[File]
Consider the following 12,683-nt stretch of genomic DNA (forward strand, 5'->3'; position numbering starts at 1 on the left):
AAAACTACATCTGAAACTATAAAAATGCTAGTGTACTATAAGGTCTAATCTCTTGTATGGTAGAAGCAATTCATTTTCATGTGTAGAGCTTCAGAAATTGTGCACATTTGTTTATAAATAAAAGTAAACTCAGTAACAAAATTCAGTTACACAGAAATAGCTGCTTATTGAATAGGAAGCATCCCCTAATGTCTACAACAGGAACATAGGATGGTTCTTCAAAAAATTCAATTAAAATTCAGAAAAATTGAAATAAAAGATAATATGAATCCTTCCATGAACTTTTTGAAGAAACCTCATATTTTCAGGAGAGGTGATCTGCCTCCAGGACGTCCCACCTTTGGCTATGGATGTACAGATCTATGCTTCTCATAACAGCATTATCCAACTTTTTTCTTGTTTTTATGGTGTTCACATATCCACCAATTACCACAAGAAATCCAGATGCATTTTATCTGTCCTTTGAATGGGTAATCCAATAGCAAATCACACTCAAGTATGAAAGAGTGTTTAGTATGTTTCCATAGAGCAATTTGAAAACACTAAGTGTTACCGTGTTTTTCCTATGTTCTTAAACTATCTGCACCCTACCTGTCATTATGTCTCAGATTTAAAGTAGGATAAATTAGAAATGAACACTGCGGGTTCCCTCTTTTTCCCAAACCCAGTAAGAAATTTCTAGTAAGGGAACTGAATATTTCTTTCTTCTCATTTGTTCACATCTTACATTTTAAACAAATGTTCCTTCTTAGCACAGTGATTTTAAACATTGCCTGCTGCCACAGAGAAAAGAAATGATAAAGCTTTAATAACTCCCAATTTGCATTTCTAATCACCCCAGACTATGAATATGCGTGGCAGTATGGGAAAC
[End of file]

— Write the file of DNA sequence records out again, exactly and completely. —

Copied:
Consider the following 12,683-nt stretch of genomic DNA (forward strand, 5'->3'; position numbering starts at 1 on the left):
AAAACTACATCTGAAACTATAAAAATGCTAGTGTACTATAAGGTCTAATCTCTTGTATGGTAGAAGCAATTCATTTTCATGTGTAGAGCTTCAGAAATTGTGCACATTTGTTTATAAATAAAAGTAAACTCAGTAACAAAATTCAGTTACACAGAAATAGCTGCTTATTGAATAGGAAGCATCCCCTAATGTCTACAACAGGAACATAGGATGGTTCTTCAAAAAATTCAATTAAAATTCAGAAAAATTGAAATAAAAGATAATATGAATCCTTCCATGAACTTTTTGAAGAAACCTCATATTTTCAGGAGAGGTGATCTGCCTCCAGGACGTCCCACCTTTGGCTATGGATGTACAGATCTATGCTTCTCATAACAGCATTATCCAACTTTTTTCTTGTTTTTATGGTGTTCACATATCCACCAATTACCACAAGAAATCCAGATGCATTTTATCTGTCCTTTGAATGGGTAATCCAATAGCAAATCACACTCAAGTATGAAAGAGTGTTTAGTATGTTTCCATAGAGCAATTTGAAAACACTAAGTGTTACCGTGTTTTTCCTATGTTCTTAAACTATCTGCACCCTACCTGTCATTATGTCTCAGATTTAAAGTAGGATAAATTAGAAATGAACACTGCGGGTTCCCTCTTTTTCCCAAACCCAGTAAGAAATTTCTAGTAAGGGAACTGAATATTTCTTTCTTCTCATTTGTTCACATCTTACATTTTAAACAAATGTTCCTTCTTAGCACAGTGATTTTAAACATTGCCTGCTGCCACAGAGAAAAGAAATGATAAAGCTTTAATAACTCCCAATTTGCATTTCTAATCACCCCAGACTATGAATATGCGTGGCAGTATGGGAAAC